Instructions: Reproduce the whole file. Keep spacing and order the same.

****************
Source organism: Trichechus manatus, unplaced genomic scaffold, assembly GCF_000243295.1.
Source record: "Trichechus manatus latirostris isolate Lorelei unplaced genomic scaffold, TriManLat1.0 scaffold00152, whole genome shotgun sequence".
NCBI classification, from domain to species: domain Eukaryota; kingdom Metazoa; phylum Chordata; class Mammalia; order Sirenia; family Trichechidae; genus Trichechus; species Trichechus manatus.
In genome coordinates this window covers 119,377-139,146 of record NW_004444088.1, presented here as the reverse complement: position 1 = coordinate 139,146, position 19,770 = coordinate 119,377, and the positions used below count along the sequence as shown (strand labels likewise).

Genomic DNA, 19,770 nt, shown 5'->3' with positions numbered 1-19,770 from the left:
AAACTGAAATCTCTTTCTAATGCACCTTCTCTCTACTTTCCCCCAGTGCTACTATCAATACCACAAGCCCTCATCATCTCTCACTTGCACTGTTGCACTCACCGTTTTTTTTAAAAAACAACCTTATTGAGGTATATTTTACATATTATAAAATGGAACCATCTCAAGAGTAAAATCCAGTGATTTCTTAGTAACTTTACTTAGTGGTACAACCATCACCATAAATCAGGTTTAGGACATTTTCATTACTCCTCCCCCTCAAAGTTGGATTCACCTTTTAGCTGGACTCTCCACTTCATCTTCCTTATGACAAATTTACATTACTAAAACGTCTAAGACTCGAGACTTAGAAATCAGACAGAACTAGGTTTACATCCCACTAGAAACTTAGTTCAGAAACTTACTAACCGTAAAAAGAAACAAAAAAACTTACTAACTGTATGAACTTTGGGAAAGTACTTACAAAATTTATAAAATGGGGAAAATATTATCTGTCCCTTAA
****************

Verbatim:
Source organism: Trichechus manatus, unplaced genomic scaffold, assembly GCF_000243295.1.
Source record: "Trichechus manatus latirostris isolate Lorelei unplaced genomic scaffold, TriManLat1.0 scaffold00152, whole genome shotgun sequence".
NCBI classification, from domain to species: domain Eukaryota; kingdom Metazoa; phylum Chordata; class Mammalia; order Sirenia; family Trichechidae; genus Trichechus; species Trichechus manatus.
In genome coordinates this window covers 119,377-139,146 of record NW_004444088.1, presented here as the reverse complement: position 1 = coordinate 139,146, position 19,770 = coordinate 119,377, and the positions used below count along the sequence as shown (strand labels likewise).

Genomic DNA, 19,770 nt, shown 5'->3' with positions numbered 1-19,770 from the left:
AAACTGAAATCTCTTTCTAATGCACCTTCTCTCTACTTTCCCCCAGTGCTACTATCAATACCACAAGCCCTCATCATCTCTCACTTGCACTGTTGCACTCACCGTTTTTTTTAAAAAACAACCTTATTGAGGTATATTTTACATATTATAAAATGGAACCATCTCAAGAGTAAAATCCAGTGATTTCTTAGTAACTTTACTTAGTGGTACAACCATCACCATAAATCAGGTTTAGGACATTTTCATTACTCCTCCCCCTCAAAGTTGGATTCACCTTTTAGCTGGACTCTCCACTTCATCTTCCTTATGACAAATTTACATTACTAAAACGTCTAAGACTCGAGACTTAGAAATCAGACAGAACTAGGTTTACATCCCACTAGAAACTTAGTTCAGAAACTTACTAACCGTAAAAAGAAACAAAAAAACTTACTAACTGTATGAACTTTGGGAAAGTACTTACAAAATTTATAAAATGGGGAAAATATTATCTGTCCCTTAA